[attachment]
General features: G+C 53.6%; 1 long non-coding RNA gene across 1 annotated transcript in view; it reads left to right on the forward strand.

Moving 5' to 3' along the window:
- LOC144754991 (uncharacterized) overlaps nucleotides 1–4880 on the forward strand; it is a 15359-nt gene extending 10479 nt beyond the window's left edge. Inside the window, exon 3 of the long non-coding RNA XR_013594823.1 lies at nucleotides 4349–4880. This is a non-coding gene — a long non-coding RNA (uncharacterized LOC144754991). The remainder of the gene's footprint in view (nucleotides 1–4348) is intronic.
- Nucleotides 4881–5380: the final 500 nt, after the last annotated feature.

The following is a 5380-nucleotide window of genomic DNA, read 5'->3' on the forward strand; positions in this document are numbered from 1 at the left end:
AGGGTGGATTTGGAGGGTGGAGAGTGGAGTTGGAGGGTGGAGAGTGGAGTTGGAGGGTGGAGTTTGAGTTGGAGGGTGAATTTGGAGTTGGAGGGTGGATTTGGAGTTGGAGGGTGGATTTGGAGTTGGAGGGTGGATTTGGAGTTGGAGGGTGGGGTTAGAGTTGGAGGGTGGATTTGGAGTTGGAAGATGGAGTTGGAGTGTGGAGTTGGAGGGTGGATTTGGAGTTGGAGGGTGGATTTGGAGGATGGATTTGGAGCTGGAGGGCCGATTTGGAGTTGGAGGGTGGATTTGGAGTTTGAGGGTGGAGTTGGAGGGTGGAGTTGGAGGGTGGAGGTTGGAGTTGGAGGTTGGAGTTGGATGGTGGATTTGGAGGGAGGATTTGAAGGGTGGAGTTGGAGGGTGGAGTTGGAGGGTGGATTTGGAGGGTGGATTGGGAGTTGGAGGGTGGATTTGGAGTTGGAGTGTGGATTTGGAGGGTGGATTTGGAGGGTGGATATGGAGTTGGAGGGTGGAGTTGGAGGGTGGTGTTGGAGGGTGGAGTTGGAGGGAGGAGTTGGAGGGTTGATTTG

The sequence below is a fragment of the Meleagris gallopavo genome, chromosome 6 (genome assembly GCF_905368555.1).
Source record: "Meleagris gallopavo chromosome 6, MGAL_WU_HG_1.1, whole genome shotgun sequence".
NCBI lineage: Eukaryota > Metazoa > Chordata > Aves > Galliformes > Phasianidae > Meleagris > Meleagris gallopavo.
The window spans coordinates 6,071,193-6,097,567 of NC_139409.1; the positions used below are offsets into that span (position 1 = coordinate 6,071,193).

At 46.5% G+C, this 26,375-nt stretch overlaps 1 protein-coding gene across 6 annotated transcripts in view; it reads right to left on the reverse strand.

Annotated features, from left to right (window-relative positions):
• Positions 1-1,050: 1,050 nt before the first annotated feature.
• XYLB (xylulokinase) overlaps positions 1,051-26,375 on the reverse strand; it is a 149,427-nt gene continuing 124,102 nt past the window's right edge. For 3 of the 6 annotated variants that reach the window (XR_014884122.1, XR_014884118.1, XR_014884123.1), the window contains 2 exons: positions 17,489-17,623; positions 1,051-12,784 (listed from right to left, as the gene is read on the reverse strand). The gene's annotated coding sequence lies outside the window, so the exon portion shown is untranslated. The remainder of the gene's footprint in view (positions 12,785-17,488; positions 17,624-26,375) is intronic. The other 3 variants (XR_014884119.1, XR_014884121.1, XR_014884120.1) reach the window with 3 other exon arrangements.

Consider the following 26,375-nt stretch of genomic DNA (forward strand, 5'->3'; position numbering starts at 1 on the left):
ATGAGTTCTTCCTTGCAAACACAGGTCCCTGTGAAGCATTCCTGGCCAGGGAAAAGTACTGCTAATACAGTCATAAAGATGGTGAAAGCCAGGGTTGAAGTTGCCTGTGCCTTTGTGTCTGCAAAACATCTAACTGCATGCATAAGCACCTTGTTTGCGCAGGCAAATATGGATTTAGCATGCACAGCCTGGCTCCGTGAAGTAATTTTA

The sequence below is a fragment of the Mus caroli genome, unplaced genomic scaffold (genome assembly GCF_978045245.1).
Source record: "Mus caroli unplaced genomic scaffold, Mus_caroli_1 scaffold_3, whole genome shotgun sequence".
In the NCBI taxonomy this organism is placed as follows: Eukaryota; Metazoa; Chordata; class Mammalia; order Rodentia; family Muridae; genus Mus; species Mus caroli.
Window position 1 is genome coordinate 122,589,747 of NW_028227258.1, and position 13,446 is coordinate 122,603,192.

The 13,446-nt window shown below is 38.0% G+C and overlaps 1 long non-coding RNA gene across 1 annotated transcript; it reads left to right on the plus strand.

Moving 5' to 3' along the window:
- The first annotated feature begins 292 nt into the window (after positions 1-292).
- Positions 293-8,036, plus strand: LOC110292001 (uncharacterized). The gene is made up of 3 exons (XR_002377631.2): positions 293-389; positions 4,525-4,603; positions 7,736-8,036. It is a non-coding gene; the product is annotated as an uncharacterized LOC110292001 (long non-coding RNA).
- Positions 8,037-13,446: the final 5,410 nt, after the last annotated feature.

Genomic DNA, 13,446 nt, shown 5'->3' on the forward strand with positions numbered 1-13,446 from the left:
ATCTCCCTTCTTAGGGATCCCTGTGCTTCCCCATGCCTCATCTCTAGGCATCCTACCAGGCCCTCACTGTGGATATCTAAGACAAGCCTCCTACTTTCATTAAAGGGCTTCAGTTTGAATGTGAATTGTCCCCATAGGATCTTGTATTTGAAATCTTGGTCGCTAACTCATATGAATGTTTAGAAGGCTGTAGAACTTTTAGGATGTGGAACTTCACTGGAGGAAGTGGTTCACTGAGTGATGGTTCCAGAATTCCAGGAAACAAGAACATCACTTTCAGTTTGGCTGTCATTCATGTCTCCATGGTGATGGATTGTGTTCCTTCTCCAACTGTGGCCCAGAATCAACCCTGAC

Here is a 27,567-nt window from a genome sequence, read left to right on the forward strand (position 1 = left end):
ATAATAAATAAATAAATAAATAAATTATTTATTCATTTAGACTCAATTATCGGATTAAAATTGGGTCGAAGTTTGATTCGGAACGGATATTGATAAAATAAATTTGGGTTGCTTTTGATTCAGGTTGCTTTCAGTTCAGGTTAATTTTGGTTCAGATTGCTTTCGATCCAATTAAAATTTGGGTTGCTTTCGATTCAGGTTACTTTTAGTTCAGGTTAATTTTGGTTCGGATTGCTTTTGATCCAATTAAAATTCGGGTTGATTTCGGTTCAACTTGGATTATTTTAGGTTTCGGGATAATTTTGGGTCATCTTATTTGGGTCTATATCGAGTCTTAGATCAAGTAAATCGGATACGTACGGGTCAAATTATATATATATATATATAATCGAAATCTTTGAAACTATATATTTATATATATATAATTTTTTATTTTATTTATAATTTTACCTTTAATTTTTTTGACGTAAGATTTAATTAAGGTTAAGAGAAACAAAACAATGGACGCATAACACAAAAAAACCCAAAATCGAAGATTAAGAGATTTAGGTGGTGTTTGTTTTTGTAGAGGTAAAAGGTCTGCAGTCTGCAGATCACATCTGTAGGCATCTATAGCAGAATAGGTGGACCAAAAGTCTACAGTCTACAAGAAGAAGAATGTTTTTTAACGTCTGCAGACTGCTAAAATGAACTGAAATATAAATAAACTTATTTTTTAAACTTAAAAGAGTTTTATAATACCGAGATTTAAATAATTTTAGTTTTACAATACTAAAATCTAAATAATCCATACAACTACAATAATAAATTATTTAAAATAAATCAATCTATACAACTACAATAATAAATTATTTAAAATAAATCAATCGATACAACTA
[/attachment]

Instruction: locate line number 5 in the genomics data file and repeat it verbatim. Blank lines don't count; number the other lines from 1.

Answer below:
The following is a 5380-nucleotide window of genomic DNA, read 5'->3' on the forward strand; positions in this document are numbered from 1 at the left end: